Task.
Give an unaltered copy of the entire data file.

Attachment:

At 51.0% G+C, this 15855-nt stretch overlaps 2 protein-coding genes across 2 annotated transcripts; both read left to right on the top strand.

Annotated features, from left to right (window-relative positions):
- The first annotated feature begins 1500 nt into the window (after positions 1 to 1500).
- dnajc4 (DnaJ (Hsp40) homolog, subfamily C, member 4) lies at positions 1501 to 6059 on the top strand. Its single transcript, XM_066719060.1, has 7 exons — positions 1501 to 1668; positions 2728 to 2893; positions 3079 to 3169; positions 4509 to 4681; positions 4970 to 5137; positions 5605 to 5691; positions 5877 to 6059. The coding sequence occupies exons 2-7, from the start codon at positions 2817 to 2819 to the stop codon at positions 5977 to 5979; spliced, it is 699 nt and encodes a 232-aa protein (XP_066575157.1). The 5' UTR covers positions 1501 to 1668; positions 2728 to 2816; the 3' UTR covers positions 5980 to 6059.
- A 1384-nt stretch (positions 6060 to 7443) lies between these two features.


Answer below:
At 51.0% G+C, this 15855-nt stretch overlaps 2 protein-coding genes across 2 annotated transcripts; both read left to right on the top strand.

Annotated features, from left to right (window-relative positions):
- The first annotated feature begins 1500 nt into the window (after positions 1 to 1500).
- dnajc4 (DnaJ (Hsp40) homolog, subfamily C, member 4) lies at positions 1501 to 6059 on the top strand. Its single transcript, XM_066719060.1, has 7 exons — positions 1501 to 1668; positions 2728 to 2893; positions 3079 to 3169; positions 4509 to 4681; positions 4970 to 5137; positions 5605 to 5691; positions 5877 to 6059. The coding sequence occupies exons 2-7, from the start codon at positions 2817 to 2819 to the stop codon at positions 5977 to 5979; spliced, it is 699 nt and encodes a 232-aa protein (XP_066575157.1). The 5' UTR covers positions 1501 to 1668; positions 2728 to 2816; the 3' UTR covers positions 5980 to 6059.
- A 1384-nt stretch (positions 6060 to 7443) lies between these two features.